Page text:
Today’s students have many new things to contend with as they navigate the school year. As a greater number of schools transition to providing lessons, homework and tests on digital devices, students spend much more time online. This connectivity can have many positive results. However, the same availability also opens up students of all ages to various dangers.
One of these dangers is a more invasive form of bullying called “cyberbullying.” The global organization DoSomething.org says nearly half of kids have been bullied online, with one in four saying it has happened more than once.
Cyberbullying has grown as access to computers and devices that offer an online connection has grown. Bullying is now just as likely to occur online as it is on the playground. Cyberbullies may bully classmates through email, social media, instant messaging, and other social applications. Since cyberbullying tends to target emotions and mental well-being and reaches beyond the school campus into a student’s home, its impact can be even more serious.
Cyberbullying occurs in many different forms. Here are some types of cyberbullying educators and parents can look for if they suspect their students or children are being bullied.
• Flaming: This is a type of bullying that occurs in an online forum or group conversation. It’s achieved by sending angry or insulting messages directly to the person. Flaming is similar to harassment, but harassment usually involves privately sent messages.
• Outing: This type of bullying is a sharing of personal and private information about a person publicly. When information has been disseminated throughout the internet, one has been “outed.”
• Fraping: Fraping occurs when someone logs into another’s social media account and impersonates him or her. This could be a child or an adult impersonating the person and posting inappropriate content in his or her name. Sometimes this type of bullying is also called “posing” or “catfishing.”
• Masquerading: Masquerading occurs when bullies create fake profiles so they can harass someone anonymously. The bully is likely someone the person being targeted knows well.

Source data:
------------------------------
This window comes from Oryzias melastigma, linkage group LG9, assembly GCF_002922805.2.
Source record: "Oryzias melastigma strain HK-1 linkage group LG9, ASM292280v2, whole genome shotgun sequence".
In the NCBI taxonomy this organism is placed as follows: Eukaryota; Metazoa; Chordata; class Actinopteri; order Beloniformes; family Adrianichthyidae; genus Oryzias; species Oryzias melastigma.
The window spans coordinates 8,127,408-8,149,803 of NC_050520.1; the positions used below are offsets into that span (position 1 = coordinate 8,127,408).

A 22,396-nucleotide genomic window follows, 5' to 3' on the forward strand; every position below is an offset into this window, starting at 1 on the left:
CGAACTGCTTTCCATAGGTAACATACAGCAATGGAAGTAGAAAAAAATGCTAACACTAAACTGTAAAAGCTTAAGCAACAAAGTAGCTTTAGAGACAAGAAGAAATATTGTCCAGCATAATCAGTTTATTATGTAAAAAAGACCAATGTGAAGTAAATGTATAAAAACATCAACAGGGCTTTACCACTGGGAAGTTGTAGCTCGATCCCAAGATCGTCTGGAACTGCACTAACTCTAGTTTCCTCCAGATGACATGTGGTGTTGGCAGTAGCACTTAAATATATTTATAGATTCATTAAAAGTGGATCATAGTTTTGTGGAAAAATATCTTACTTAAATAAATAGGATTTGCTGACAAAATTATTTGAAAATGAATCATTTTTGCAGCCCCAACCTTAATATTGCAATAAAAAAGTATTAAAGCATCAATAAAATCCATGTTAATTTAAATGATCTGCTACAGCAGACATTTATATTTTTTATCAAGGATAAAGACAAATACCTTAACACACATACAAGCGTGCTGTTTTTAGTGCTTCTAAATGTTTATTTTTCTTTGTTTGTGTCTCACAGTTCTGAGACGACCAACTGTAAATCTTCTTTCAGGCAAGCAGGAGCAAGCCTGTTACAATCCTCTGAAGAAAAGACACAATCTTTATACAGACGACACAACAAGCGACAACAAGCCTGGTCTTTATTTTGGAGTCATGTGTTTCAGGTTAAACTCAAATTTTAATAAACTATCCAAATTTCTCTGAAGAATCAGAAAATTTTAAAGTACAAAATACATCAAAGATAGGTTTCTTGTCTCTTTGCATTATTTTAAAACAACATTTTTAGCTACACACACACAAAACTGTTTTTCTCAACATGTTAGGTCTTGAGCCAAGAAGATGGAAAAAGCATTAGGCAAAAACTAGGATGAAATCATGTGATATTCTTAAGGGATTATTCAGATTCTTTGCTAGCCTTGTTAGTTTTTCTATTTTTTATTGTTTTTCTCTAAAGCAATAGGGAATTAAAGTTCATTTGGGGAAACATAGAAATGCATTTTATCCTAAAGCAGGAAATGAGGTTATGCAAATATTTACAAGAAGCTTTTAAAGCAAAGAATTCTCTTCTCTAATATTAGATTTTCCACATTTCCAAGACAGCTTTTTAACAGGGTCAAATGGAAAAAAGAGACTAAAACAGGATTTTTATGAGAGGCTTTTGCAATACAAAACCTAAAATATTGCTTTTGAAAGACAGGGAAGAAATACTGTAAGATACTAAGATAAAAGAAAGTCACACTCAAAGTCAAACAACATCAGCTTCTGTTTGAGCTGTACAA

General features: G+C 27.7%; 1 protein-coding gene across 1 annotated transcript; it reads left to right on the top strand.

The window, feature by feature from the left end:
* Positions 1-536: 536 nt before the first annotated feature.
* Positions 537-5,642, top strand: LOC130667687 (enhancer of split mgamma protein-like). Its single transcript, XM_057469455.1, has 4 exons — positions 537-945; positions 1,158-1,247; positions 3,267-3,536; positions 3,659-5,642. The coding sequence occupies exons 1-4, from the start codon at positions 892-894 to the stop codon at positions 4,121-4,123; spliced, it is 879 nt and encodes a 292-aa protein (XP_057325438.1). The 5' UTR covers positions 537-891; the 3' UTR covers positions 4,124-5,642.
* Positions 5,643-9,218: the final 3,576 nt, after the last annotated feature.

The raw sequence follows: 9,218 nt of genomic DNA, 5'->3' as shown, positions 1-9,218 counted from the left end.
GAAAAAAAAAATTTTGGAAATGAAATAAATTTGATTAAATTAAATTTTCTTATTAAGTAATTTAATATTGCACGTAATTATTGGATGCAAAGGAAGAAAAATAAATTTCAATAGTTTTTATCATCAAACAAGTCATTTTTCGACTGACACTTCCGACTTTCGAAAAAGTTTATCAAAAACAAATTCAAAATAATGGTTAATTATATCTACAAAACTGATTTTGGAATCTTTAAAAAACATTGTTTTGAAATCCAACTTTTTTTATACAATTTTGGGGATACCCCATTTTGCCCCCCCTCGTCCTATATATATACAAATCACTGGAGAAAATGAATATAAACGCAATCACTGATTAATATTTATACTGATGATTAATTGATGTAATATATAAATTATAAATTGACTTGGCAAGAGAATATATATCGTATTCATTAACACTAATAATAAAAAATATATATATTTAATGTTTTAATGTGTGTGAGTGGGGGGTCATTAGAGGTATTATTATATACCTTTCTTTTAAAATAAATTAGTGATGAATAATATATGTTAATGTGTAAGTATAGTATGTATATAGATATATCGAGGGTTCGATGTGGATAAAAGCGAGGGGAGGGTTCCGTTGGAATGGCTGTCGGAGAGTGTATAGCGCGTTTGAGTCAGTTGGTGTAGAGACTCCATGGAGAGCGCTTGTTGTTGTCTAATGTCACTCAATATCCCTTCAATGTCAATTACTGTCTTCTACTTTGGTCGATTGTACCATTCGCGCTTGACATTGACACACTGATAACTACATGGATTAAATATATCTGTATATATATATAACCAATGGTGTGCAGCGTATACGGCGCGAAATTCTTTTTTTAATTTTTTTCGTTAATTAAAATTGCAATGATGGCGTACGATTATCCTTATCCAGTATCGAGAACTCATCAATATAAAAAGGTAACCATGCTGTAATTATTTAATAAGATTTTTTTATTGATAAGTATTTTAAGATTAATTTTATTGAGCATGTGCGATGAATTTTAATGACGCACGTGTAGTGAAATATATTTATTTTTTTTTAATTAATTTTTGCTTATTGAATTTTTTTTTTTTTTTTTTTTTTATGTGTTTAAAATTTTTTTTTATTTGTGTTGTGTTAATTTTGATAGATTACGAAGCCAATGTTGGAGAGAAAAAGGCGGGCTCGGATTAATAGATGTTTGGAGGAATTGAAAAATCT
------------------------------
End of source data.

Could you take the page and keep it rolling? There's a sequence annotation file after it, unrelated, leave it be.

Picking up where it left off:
• Exclusion: Sometimes, direct targeting is not necessary. Students can be bullied simply by being deliberately left out, such as not being invited to parties or encouraged to participate in online conversations.
Securing privacy online is one way to prevent cyberbullying attacks. Students also can be selective about who they share personal information with or whose social media friendships they accept. Thinking before posting and paying attention to language and tone can help curb cyberbullying as well. Students should stick together and report instances of cyberbullying if it becomes an issue.
• The Adolescent Health Survey, 2018, shows that 14 percent of BC students had been cyberbullied (including 23 percent of non-binary youth) in 2018, and 54 percent of BC’s gay and lesbian high school students report experiencing discrimination because of their sexual orientation.
• Bullying/cyberbullying is the top issue reported via the Erase online reporting tool in 2019-20 – 30 percent of reports.
• According to Stats Can, girls are more likely to be bullied on the Internet than boys.
• The most common form of cyber-bullying involved receiving threatening or aggressive e-mails or instant messages, reported by 73 percent of victims (Statistics Canada).
• GetCyberSafe.ca is a national public awareness campaign created to inform Canadians about cybersecurity and the simple steps they can take to protect themselves online.